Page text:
Girl Scouts ‘Cancel’ Congrats to U.S. Supreme Court Justice Amy Coney Barrett

Someone was going to fill the vacant seat of the late U.S. Supreme Court Justice Ruth Bader Ginsberg.

It is delusional to think the Democrats, in the same situation, would have risked the opportunity until after a hotly contested election.

The Republicans could have picked any number of odious male candidates who used their gender and class privilege and Ivy League educations to shield corporate clients from accountability for misdeeds around the world.

Instead, they chose Amy Coney Barrett, who received the American Bar Association’s highest rating, a beloved former law professor at Notre Dame, and the mother of seven children, one with Down Syndrome and two adopted from Haiti. Barrett, who is Catholic, promised to “resist her policy preferences” and “private beliefs” and always follow the rule of law.

It was in keeping with the Girl Scouts’ mission of encouraging strong girls and embracing individuality to post the following message on Twitter:

“Congratulations Amy Coney Barrett on becoming the 5th woman appointed to the Supreme Court since its inception in 1789.”

What wasn’t in keeping with the Girl Scout’s mission was what happened next. The Girl Scout’s quickly removed the tweet after it elicited criticism. The Girl Scouts said the tweet was “viewed as a political and partisan statement which was not our intent.”

It seems obvious the takedown of the tweet was the partisan act, not the tweet itself.

Handmaid?

Critics responded to the Girl Scout’s tweet by calling Barrett a “handmaid”; “an existential threat to democracy”; “a woman who thinks their place is in the home, barefoot and pregnant submitting to their husbands”; “a woman installed to tear down women’s rights and the hard word of the four women who came before her,” etc.

Congresswoman Ayanna Pressley (D-MA) wrote: “What kind of patch does one earn for uplifting a woman who is the antithesis of justice.”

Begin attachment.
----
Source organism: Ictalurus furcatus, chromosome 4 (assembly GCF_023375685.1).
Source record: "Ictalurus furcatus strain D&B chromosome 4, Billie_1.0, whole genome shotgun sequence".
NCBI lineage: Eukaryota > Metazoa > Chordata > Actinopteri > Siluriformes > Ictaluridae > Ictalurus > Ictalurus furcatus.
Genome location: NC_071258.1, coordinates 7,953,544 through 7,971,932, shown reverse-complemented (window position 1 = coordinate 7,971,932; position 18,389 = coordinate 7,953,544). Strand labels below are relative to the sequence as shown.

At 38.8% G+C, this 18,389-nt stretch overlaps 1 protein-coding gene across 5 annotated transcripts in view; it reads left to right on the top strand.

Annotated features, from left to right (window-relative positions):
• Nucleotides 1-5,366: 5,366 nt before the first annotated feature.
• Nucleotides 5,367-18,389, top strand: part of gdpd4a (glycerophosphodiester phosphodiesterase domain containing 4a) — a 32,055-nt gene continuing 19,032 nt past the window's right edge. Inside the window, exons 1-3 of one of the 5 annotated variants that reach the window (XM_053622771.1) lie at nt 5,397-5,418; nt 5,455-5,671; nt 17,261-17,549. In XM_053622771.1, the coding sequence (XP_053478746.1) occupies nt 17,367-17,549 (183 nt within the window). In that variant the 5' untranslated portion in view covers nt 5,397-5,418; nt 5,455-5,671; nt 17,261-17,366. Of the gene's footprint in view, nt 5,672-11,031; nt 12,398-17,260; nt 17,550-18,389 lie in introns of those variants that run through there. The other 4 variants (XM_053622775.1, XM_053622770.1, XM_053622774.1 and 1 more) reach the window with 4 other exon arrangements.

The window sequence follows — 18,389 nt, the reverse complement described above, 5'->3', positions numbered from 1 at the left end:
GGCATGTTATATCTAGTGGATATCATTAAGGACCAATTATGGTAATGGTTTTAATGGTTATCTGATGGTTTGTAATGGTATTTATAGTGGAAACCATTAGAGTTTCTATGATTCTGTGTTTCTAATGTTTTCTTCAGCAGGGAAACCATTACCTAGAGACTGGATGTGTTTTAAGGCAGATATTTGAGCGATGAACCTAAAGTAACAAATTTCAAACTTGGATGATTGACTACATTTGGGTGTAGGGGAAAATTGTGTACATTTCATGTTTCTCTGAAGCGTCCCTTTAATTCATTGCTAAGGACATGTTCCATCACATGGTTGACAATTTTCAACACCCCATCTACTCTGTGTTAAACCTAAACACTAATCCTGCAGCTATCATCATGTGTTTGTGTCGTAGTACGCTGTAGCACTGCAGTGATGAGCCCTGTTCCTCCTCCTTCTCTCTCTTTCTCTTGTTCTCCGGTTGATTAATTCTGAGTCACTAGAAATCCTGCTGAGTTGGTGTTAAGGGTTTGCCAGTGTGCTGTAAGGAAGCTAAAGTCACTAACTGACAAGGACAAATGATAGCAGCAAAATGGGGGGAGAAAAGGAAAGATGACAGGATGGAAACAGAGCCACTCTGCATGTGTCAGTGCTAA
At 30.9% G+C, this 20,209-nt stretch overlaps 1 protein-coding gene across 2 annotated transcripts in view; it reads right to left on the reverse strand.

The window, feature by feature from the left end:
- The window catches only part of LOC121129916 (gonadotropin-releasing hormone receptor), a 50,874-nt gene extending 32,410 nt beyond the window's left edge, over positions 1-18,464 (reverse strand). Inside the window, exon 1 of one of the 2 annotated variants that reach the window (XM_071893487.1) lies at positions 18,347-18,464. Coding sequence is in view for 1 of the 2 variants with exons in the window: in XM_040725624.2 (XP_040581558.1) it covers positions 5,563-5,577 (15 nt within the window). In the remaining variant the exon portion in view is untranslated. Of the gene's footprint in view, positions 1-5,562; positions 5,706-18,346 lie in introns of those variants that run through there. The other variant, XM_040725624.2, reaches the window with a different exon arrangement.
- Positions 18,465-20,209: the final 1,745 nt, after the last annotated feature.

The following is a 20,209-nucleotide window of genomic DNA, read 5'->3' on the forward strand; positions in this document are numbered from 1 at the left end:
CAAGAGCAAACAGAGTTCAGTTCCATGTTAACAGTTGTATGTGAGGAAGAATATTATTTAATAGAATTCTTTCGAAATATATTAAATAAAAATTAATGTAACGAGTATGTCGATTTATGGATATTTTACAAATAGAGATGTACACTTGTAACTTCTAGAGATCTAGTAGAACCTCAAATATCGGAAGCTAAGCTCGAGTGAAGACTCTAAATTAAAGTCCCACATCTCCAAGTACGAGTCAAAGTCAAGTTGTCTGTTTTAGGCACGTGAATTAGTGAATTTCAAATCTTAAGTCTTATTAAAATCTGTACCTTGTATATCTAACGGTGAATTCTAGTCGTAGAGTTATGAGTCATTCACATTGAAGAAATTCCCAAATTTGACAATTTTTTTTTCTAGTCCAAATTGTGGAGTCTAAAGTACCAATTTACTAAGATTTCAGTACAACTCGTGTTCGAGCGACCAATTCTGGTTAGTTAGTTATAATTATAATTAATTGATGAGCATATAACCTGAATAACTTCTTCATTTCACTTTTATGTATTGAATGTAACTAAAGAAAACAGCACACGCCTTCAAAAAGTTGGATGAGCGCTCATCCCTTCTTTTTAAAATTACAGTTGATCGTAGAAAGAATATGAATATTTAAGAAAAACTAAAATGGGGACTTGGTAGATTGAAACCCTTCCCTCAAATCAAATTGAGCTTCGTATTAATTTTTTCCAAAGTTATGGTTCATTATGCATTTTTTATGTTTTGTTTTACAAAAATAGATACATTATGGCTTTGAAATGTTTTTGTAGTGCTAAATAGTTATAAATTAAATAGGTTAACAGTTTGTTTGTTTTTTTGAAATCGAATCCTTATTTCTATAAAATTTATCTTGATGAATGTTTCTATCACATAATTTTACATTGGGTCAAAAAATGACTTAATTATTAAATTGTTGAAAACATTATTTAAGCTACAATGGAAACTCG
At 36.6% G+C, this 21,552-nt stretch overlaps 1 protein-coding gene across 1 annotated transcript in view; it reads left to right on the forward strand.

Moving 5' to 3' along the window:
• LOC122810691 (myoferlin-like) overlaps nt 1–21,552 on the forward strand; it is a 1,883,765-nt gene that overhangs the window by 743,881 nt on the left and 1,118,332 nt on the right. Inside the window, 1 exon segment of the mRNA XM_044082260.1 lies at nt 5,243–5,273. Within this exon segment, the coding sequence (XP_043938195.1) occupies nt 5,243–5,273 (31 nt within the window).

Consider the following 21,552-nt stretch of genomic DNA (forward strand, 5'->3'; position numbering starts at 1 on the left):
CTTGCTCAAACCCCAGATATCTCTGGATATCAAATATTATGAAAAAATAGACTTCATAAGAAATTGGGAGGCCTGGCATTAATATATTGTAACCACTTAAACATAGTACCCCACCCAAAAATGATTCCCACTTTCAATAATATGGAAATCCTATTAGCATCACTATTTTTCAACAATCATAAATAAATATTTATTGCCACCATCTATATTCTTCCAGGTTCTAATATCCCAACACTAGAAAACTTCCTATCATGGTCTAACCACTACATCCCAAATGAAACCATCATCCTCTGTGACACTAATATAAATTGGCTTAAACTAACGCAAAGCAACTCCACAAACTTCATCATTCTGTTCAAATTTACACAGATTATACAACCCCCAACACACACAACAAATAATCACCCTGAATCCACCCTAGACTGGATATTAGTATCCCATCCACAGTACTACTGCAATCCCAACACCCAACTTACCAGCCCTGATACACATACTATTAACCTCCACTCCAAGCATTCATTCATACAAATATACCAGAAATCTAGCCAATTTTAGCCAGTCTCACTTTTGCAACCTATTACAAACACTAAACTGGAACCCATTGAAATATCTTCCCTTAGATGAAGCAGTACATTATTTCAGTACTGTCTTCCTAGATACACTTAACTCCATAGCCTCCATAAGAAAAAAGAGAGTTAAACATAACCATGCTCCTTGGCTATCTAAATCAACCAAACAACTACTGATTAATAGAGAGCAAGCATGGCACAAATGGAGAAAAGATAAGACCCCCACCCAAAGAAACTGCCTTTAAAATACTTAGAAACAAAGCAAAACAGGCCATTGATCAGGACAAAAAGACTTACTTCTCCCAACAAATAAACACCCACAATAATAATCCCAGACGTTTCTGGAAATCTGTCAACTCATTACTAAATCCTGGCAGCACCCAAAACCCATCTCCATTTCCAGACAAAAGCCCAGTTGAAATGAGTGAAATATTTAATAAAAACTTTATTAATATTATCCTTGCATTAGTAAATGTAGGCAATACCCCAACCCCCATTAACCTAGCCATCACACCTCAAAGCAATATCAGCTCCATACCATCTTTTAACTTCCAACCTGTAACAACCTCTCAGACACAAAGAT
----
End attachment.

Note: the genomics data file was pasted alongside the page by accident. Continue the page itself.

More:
Barrett likely will vote to support some rulings that displease feminists and Democrats. But she also may bring a badly-needed and valuable perspective to the Court. She knows first-hand the challenges of being a working mother of young children. She knows the struggle of parenting a young child with Down Syndrome. She may blaze new trails that help women in new ways.

More importantly, holding conservative values is not the same thing as being the antithesis of justice.

History shows that many justices who are considered partisan prior to a lifetime appointment become far less so in time.

For example, Republican President Dwight Eisenhower appointed  Chief Justice Earl Warren to the Court in 1953, expecting adherence to conservative values. Warren led a “Constitutional Revolution” in civil rights. He wrote the majority opinions in cases outlawing school segregation and overturning laws on interracial marriage.

Juliette Gordon Low founded the Girl Scouts in 1912 to encourage girls to embrace their individuality, strength and intellect.

The Girl Scouts today promises to provide “the best leadership development experience for girls in the world.” The Girl Scouts says it unleashes the G.I.R.L. (Go-getting, innovator, Risk-taker, Leader) in every girl.

But when the Girls Scouts itself was put to the test, the organization capitulated to a bunch of bullies, poor losers, and hysterics.

Barrett is the fifth woman to be appointed to the Court since it was established in 1789. That is all the Girls Scouts was celebrating and it is something to celebrate.

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